Total Uptime gives you the ability to load a SSL certificate and key pair for use in SSL offload or decrypting the SSL session in order to insert client IP headers. This article describes the process of retrieving your certificate and key files from a Linux web server, uploading them, and pairing them in our user interface.
NOTE: Please follow this article to retrieve your certificate and key files from Microsoft’s IIS Server.
In order to follow this guide you will need a Linux server running the Apache web server and using an authorized(not self-signed) SSL certificate and key file. The server used in the following steps is running Ubuntu 14.04 and Apache version 2.4.18. The certificate file in the following example is named www.test.cc.crt and the key file www.test.cc.key.
The default SSL file location for Apache is /etc/ssl/certs for the certificate and /etc/ssl/private for the key. Log in to the server with a user account which has the ability to run commands as root and run the following commands:
These commands copy the certificate and key files to your user’s home directory (represented by the ~ character). You will be asked to enter your password when running the first command.
Next you will need to download the certificate and key files from the server.
Your Linux server should have openssh-server installed to allow SSH connections. This also allows for secure FTP connections because, like SSH, it uses port 22. If openssh-server is not installed you may do so by running the following command:
Next, on your computer, open an FTP client capable of using port 22 for secure FTP (FileZilla in the example) and enter the server FQDN or IP address, your username and password, and port 22, then click the connect button.
You will be logged in and see your local files on the left and the server’s files on the right. Find the certificate and key file in the right pane and drag them to the left pane to copy them to your computer.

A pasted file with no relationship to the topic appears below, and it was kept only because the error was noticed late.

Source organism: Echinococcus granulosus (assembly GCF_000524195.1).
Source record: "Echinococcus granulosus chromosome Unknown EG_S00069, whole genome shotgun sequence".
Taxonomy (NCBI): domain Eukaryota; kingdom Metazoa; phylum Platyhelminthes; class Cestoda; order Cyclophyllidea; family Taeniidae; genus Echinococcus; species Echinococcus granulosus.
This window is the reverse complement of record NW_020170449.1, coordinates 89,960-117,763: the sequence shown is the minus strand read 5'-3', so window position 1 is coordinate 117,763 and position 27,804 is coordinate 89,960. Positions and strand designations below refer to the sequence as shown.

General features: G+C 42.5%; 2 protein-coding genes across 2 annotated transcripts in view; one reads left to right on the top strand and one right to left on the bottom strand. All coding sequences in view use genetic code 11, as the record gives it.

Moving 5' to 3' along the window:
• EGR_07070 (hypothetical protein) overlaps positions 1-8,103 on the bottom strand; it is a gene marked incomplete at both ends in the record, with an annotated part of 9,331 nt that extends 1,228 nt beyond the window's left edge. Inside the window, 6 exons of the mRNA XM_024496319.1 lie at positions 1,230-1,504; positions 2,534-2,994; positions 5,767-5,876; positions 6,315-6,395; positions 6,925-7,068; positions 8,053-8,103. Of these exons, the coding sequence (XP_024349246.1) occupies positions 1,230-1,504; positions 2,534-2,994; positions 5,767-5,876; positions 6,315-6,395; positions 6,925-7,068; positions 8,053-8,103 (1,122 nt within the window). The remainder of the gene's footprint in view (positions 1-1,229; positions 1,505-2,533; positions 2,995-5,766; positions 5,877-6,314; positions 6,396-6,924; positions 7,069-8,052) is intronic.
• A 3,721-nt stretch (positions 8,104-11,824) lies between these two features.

Disconnect from the secure FTP session.
Open a browser and navigate to https://manage.totaluptime.com. Log in and select the NETWORKING tab, then the SSL tab.
Upload the SSL key file by clicking the ‘Upload’ button under the SSL KEYS section.
Click the ‘Choose File’ button, find and select your key file, and click the ‘Open’ button.
If you have specified a passphrase for the key, enter that in the ‘Passphrase’ text box.
Select the matching encoding (PEM or DER) and algorithm (RSA or DSA).
Click the ‘Upload’ button.
You will receive a message that the key was uploaded successfully. Click the ‘Ok’ button.
Upload the SSL certificate file by clicking the ‘Upload’ button under the SSL CERTS section.
Click the ‘Choose File’ button, find and select your certificate file, and click the ‘Open’ button.
Select the matching encoding (PEM or DER).
Click the ‘Upload’ button.
You will receive a message that the certificate was uploaded successfully. Click the ‘Ok’ button.
Now you should have successfully uploaded both your certificate and key files. The next step is to pair them and link an intermediate certificate.
Pair the certificate and key files by clicking the ‘Add’ button under the SSL KEY/CERT PAIRS section.
Give the pair a name, select the key and certificate in the drop-down menus, then click the ‘Save’ button.
You will receive a message that the pair was created successfully. Click the ‘Ok’ button.
Link the pair with an intermediate certificate by selecting the pair you just created, then clicking the ‘Link’ button under the SSL KEY/CERT PAIRS section.
Select your certificate provider’s intermediate certificate in the drop-down menu, then click the ‘Link’ button.
You should receive a message confirming the successful linking of the intermediate certificate. Click the ‘Ok’ button.
NOTE: If your intermediate certificate does not appear in the list, please submit a support request to have it added.
You should now have a certificate and key pair uploaded for use in SSL offload or decrypting the SSL session in order to insert client IP headers. The next step will be to create a pack and attach the pair.